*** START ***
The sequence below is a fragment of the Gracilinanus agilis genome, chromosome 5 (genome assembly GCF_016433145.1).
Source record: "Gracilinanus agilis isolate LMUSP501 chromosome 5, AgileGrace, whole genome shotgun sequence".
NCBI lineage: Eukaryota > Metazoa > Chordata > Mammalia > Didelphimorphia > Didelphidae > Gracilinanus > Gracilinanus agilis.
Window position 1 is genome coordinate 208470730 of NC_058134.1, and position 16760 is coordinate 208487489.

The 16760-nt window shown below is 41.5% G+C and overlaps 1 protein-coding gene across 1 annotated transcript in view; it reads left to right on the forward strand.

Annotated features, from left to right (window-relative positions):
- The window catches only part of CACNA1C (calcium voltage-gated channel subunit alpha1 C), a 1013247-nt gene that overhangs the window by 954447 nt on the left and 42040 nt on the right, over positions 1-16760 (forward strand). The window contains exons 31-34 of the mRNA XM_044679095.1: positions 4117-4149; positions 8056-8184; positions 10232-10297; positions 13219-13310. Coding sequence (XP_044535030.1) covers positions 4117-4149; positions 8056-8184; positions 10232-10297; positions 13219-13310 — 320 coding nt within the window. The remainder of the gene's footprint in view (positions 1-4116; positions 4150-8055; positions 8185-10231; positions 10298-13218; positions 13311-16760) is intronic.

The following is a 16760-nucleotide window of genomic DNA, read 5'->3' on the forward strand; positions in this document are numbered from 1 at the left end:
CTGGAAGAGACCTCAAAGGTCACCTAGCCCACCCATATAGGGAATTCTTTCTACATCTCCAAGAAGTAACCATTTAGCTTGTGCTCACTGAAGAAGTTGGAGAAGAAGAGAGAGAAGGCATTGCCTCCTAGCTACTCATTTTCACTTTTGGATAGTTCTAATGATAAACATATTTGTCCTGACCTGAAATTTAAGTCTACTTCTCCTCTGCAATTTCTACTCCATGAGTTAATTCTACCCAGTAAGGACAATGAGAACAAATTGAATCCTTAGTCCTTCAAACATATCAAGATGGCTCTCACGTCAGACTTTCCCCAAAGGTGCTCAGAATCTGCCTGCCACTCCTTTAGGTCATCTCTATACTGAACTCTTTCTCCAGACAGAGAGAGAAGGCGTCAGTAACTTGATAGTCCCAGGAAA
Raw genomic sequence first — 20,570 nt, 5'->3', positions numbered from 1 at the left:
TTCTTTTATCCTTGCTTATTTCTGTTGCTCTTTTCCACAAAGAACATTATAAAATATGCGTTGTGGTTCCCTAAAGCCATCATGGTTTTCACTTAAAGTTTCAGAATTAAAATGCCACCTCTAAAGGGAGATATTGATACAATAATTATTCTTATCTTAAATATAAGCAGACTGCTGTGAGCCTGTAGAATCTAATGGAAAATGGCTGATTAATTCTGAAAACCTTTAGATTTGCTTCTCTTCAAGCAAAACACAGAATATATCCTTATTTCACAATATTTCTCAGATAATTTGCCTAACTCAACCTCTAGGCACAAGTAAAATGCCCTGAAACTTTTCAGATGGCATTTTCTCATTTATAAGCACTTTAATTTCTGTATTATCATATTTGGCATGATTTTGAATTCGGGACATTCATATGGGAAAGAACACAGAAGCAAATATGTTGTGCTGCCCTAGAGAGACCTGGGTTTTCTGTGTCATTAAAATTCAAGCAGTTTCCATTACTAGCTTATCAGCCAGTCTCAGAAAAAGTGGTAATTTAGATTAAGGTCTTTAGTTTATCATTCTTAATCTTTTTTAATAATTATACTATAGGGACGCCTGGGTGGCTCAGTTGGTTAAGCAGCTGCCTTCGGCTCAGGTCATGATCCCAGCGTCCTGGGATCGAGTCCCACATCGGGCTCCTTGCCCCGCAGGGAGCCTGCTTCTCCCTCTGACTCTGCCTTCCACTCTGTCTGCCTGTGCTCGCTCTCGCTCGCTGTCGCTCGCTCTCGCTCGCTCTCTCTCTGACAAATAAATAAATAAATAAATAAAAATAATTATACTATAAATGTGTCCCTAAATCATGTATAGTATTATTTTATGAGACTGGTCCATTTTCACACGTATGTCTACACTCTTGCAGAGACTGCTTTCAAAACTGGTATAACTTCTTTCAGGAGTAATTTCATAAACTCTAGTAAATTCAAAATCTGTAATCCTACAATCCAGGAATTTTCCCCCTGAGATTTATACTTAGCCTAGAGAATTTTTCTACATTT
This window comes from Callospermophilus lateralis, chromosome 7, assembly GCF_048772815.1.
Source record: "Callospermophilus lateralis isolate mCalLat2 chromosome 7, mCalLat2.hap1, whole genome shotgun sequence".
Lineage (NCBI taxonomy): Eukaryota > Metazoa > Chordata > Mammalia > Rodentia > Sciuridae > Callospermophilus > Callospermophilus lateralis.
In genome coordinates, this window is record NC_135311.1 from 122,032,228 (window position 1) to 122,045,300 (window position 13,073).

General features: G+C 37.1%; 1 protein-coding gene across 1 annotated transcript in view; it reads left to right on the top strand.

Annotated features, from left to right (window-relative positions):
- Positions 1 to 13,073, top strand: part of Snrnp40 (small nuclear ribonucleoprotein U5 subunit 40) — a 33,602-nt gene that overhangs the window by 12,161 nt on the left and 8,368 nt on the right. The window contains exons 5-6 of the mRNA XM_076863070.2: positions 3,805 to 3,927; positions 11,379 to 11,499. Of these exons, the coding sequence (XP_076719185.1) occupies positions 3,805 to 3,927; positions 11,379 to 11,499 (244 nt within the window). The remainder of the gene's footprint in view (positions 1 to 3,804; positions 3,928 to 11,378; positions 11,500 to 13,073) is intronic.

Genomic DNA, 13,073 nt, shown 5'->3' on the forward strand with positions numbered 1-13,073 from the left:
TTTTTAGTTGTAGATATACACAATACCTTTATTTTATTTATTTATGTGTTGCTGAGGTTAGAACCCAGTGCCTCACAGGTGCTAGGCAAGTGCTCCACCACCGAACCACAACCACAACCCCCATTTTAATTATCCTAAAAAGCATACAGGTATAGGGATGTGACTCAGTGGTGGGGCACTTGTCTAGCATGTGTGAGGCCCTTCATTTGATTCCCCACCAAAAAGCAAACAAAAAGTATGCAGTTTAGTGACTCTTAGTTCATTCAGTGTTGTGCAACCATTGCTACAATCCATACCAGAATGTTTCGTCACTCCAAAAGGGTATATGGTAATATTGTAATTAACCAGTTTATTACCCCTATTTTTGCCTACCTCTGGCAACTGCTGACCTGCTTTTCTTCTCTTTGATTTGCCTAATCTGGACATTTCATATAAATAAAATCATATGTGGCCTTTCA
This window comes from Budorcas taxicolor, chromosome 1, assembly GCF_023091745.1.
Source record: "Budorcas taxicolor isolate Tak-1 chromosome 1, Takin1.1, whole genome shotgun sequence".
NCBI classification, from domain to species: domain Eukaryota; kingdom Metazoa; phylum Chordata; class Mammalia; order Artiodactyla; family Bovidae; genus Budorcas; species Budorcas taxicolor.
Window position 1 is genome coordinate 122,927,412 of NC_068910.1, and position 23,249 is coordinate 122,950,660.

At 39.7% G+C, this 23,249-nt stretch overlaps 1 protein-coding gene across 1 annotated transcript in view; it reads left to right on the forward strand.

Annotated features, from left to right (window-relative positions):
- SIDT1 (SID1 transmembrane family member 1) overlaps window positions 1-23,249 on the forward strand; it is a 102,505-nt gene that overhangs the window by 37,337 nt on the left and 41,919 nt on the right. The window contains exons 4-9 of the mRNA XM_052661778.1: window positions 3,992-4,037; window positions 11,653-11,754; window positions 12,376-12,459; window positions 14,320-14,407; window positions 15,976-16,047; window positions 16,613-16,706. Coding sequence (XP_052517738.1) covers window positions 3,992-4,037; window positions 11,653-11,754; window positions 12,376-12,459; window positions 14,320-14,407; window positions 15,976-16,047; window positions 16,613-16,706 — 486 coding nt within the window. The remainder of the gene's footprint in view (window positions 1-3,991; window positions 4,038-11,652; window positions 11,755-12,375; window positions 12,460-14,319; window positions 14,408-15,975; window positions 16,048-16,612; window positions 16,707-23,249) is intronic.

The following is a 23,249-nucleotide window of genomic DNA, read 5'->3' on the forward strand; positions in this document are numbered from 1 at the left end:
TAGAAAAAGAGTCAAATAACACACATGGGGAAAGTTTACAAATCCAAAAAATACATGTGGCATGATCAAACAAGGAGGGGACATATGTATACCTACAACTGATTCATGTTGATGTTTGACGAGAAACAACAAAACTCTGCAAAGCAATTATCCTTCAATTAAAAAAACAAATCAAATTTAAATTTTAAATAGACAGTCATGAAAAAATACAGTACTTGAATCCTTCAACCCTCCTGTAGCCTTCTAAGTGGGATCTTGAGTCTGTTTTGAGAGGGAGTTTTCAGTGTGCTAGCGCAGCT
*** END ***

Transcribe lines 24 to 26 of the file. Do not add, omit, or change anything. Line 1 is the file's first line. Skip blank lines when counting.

Window position 1 is genome coordinate 122,927,412 of NC_068910.1, and position 23,249 is coordinate 122,950,660.

At 39.7% G+C, this 23,249-nt stretch overlaps 1 protein-coding gene across 1 annotated transcript in view; it reads left to right on the forward strand.

Annotated features, from left to right (window-relative positions):